How to Stay Christian in Seminary
David Mathis and Jonathan Parnell
If the title of this book might have sounded over-dramatic to me 3 years ago, it just seems grimly realistic now. Theological education (especially full time) is a great privilege, but it also comes with unique challenges. And that’s the case even in a conservative, orthodox theological college. Being immersed day in, day out in the things of God is an amazing opportunity – but it can easily stay in the realm of the theoretical. Translation, essays and exams can become just another thing you have to get done. As Mathis and Parnell note in the introduction, “students’ heads often pick up on theology faster than their hearts and lives”. If we don’t live out what we’re learning (whether we’re in the pew or the seminary classroom) it can lead to, as one commentator puts it, ‘a toxic build-up of religious knowledge’.
This 80 page book aims to help seminary students fight that danger. In the forward, John Piper identifies this toxic danger and exhorts theological students to give out what they learn. It’s an age-old danger of the 3 year academic approach – taking men out of contexts where they’re already ministering to teach them how to minister better. Perhaps we should be asking not just ‘Are our students learning the right things?’, but ‘In what contexts are they putting it into practice?’
In chapter 2 Mathis takes on another key danger: ‘At the heart of the danger of seminary is coming to treat the grace of God lightly’. The answer, for seminarians and everyone else, is to ‘Be fascinated with grace’. Like all the chapters, it’s brief and can only flag up the problem and point to some correctives. But the chapters can be taken as jumping-off points. Perhaps a student could take one a week and pray over it. As there are only 7 chapters an oversight committee could work through one with their students each time they meet both during the college years and prior to licensing. The next chapters address the very practical issue of daily Bible intake and the central issue of prayer. Our chief goal, Parnell reminds us, isn’t to complete assignments and get through books, but to encounter God.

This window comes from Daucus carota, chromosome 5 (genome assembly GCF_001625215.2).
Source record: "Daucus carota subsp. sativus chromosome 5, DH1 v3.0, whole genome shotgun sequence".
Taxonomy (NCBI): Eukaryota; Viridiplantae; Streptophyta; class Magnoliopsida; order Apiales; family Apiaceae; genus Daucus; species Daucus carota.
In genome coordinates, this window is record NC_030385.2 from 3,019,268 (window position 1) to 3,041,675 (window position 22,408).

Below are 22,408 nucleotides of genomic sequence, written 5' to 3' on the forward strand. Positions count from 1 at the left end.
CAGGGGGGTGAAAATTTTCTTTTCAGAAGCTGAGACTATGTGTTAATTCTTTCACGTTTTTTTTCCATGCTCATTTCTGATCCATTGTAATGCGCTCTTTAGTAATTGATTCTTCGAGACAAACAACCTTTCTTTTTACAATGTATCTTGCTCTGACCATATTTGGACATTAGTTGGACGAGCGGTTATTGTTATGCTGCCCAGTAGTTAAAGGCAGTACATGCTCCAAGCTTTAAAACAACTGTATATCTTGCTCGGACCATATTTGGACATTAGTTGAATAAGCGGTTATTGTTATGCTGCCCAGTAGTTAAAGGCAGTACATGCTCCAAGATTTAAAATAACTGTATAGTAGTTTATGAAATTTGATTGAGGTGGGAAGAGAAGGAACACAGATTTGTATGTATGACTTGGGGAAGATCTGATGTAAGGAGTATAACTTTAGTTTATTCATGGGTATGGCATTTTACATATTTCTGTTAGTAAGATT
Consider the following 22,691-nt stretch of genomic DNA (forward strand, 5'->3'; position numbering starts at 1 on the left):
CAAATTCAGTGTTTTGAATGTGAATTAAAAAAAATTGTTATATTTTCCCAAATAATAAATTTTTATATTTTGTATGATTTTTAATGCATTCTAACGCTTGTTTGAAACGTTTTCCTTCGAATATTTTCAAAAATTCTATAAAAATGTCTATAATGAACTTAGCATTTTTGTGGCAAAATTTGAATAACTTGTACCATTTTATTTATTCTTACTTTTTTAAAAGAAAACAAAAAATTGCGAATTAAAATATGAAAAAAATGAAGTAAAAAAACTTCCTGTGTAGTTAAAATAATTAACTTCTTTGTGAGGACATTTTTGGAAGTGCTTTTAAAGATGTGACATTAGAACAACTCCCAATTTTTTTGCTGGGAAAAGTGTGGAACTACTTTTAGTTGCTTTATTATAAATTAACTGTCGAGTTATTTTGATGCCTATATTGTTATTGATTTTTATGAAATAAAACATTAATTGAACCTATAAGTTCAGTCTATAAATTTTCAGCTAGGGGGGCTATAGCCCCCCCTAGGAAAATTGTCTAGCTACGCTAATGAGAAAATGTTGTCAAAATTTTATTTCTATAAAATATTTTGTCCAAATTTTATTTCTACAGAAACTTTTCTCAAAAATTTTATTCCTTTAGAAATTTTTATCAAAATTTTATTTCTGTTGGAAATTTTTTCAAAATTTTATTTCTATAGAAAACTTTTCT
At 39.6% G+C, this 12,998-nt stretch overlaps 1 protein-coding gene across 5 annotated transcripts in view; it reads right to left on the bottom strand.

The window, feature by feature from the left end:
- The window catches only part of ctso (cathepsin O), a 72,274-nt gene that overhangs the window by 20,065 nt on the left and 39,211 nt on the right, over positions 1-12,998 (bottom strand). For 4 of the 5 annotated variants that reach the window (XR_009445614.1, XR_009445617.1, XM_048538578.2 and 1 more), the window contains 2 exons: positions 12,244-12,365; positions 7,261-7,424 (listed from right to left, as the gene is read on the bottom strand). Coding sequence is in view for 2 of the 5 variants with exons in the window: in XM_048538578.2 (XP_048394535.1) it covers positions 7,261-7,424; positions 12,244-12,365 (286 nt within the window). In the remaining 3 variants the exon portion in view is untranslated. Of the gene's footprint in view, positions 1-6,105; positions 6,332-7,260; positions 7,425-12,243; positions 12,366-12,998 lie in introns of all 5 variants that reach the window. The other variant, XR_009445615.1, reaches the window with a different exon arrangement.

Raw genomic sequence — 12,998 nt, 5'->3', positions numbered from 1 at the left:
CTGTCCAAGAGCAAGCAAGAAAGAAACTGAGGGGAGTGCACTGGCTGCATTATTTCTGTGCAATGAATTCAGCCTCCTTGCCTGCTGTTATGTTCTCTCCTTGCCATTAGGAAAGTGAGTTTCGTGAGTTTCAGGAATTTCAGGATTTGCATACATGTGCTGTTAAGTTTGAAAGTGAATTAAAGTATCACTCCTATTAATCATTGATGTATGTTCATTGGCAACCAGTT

Chapter 5 is a call, based on Piper’s exhortation to his students to ‘be more like John Newton than John Knox’, to remember that Jesus calls the weak. We fall into thinking that somehow theological education makes us stronger and better – but in fact we should always be amazed that God could use someone weak like us. Piper’s comparison may grate slightly with those who hold the Scottish Reformation in the regard that we do – but the overall point holds. Don’t make the mistake of regarding seminary graduates as anything other than deeply flawed individuals God may have chosen to use.
The exhortation of the penultimate chapter to ‘Be a real husband and dad’ is vital. One area which is conspicuous by its absence however is the role of the church. I didn’t expect anything on the role of the Presbytery/denomination given where the authors are coming from, but I would have expected a chapter on the importance of remaining rooted in the local church.
This is still an excellent, and probably unique, book. It should be absolutely essential reading for theological students – and of course the dangers associated with handling God’s word full-time don’t magically end at ordination. And if you’re just a normal Christian who wants to know how better to pray for your theological students – this short book would be a great place to go.
Thanks to Crossway for a complimentary copy of this book through their Beyond the Page review programme.